ndab Ah Yes, Medical School: Buy Me A Clue

Wednesday, December 27, 2006

Buy Me A Clue

Last month, I found myself among some of the elite young men this generation has to offer. All of us were there, at around 9:00 AM on a beautiful Sunday morning, with clear purpose and emboldened spirits. There were men of all ages, races, and religions present, standing together with a clarity of mind not seen since the glory years of our civilization (which, in case you are curious, began during my birth in 1981 and ended with the second half of the “Who Shot Mr. Burns?” episode of The Simpsons in the early 1990s). We braved the temperate weather and clear skies for one thing, and we would not rest until it was safely in our hands. We were all after it, knowing few would actually get it. Yes, ladies and gentlemen, for those of you who have wanted to meet me in person, your best chance at catching me in an impromptu public appearance already occurred at around 9:00AM on a Sunday at our local Circuit City, as I joined some of the other local nerds, rejects, and losers waiting desperately in line for the Nintendo Wii.

Please do not adjust your monitor. You read that right.

While standing in line that morning, after having stood in other lines for countless hours, coming away empty handed every time, I had a thought on how this relates to my other current pursuit, namely a residency program that does not make me want to throw up. This occurred to me in the context of some basic economic principles (basic because my career in economics began and ended with Econ 1), because it was clear to me that while the Wii is currently in a seller’s market, with demand so much stronger than supply that the stoner employees at Circuit City could have taken a dump on my forehead and I still would have waited in line, internal medicine residency spots are currently in a buyer’s marker, because why on Earth would anyone want to do this when so many other higher paying medical careers are available? Cue momentary existensial crisis…OK done. So with that thought in mind, and having been through eight interview days (with at least five more to go), I thought I’d use some basic economic ideas to highlight what it takes to make the sale for a residency program.

Principle #1: There Might Not Be Such A Thing As A Free Lunch, But I Damn Well Better Get One.
Perhaps some programs have forgotten this, or perhaps they refuse to acknowledge this, or perhaps they just don’t give a crap, but some seem to have neglected the fact that many applicants have traveled far and wide at considerable financial expense to interview at their programs. As such, these programs see no problem with providing simple snacks or crappy hospital food in lieu of a real lunch. This may seem like silly whining from a spoiled brat (which I clearly am), but it really doesn’t say much about your program if the best you can do is a bag of Doritos and a Diet Coke. Remember, this is a buyer’s market, and I ain’t buying no Otis Spunkmeyer.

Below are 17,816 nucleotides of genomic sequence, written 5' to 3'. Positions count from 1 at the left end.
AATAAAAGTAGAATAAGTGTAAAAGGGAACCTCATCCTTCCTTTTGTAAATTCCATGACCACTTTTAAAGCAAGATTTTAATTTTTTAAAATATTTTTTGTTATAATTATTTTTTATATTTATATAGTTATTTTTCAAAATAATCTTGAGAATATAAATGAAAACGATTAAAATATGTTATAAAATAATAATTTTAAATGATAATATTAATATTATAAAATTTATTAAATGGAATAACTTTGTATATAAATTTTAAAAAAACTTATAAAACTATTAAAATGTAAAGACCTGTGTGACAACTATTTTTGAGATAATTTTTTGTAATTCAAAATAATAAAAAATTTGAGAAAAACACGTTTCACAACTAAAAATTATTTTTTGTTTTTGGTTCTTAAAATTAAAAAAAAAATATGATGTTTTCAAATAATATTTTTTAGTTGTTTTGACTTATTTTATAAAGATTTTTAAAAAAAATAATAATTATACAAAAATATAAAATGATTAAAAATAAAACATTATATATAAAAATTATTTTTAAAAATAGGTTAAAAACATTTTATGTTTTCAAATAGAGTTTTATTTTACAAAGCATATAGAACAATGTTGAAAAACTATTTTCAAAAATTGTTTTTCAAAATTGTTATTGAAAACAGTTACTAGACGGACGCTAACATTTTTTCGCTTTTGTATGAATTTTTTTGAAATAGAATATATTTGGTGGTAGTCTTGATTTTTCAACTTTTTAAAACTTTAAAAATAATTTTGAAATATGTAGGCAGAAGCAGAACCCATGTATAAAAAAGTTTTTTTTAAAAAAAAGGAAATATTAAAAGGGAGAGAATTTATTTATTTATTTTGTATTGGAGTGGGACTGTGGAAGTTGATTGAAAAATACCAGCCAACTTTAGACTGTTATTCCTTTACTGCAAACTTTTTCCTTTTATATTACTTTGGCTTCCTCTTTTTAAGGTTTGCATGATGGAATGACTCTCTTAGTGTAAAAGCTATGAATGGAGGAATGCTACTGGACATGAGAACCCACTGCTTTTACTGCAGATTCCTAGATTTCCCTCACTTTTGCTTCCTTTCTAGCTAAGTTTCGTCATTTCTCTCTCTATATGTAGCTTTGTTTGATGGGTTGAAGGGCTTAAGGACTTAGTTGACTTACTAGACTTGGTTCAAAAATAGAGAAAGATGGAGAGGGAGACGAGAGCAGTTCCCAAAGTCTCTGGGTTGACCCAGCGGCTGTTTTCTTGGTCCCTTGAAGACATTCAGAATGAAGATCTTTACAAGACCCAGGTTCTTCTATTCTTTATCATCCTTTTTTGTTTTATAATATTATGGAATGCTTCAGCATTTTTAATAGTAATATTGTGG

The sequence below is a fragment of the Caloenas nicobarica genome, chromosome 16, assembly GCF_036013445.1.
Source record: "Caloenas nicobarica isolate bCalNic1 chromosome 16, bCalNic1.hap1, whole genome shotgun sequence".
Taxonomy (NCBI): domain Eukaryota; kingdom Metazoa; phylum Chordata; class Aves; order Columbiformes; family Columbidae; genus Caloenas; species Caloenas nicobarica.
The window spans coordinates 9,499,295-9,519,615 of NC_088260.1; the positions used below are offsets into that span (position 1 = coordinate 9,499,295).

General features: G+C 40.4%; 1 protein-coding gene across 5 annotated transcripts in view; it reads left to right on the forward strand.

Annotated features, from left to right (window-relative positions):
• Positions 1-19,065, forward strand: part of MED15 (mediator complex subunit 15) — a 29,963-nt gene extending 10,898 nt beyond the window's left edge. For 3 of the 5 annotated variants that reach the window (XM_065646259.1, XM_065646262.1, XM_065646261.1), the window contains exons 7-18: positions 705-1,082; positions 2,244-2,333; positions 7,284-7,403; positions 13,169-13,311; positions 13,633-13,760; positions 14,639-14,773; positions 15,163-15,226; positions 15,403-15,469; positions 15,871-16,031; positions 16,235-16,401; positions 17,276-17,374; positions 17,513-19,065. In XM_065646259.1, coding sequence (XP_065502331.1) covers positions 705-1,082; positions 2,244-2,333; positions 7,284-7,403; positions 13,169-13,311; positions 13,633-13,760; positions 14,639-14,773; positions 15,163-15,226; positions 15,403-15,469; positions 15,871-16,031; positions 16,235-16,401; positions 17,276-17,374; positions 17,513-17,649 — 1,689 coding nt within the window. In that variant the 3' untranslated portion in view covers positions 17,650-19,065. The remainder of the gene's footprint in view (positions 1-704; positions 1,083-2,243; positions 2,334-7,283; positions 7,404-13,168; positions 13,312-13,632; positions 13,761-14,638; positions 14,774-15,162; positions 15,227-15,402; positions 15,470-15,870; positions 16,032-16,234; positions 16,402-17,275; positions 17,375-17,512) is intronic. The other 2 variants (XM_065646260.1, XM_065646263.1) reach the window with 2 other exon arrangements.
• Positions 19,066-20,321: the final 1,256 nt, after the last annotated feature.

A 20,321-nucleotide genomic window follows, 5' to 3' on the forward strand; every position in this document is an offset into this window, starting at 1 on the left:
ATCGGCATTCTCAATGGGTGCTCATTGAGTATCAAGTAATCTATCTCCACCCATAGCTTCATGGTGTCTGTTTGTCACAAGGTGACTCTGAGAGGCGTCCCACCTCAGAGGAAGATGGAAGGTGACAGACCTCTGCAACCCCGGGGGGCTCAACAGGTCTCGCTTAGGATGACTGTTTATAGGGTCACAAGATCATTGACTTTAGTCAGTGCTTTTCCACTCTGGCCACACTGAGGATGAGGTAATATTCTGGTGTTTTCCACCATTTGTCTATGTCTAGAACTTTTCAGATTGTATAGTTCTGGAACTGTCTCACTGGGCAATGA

Principle #2: Econ Lectures Are Boring.
No really, they are fucking boring. I still remember being bored, and I took Econ 1 spring quarter of my freshman year of college - that’s roughly 7 years ago. With that in mind, I’d like to point out that while it’s really cute that programs feel a need to bring applicants to noon conference and have us sit in on lectures like the real residents do (golly gee whiz!), it’s a fine line between being really cute and excruciatingly boring. And if the only thing I can remember about my interview day is falling asleep during a lecture I didn’t even want to go to in the first place, that’s about as cute as Nicole Ritchie after a weekend bender in Vegas.

Priniciple #3: Insider Trading Is Only Illegal If You Get Caught.
Let’s just say hypothetically that you go to a medical school that went through a lot of changes during your time there, and while it was often a rough transition and you were exceedingly frustrated much of the time, you made it through the four years having only lost your passion and desire to do good, while the people in charge kept saying things like “Don’t worry, you’re in good hands, just trust us, we know what we are doing.” Now, let’s say that same institution has a residency program, and during the morning presentation about the program the people in charge mentioned many big changes that are coming that would affect the incoming class (i.e. you), but that you should not worry because you are in good hands and they will take care of you. Knowing what you know, having experienced what you experienced and being the insider that you are, how confident are you in that institution’s ability to actually come through on their claims of a seamless transition in the wake of substantial changes this time around? That’s what I thought.

Principle #4: The Customer Is Always Right.
So I had this one interview experience that briefly went as follows: I, along with a visiting applicant, was scheduled for an interview at a certain time. The interviewer did not show up. We were told to wait for a replacement. A replacement was quickly found for the other applicant. I continued to wait. I waited through the lunch. I asked again and was told to wait. I waited through the afternoon question and answer session. I asked again and was told to wait. The interview day officially ended. I asked again about my interview and was told to wait because, per the people in charge, they wanted to take care of everyone else first. I continued to wait. I was finally brought to an interview. I was then grilled by some arrogant prick for 45 minutes. Check please.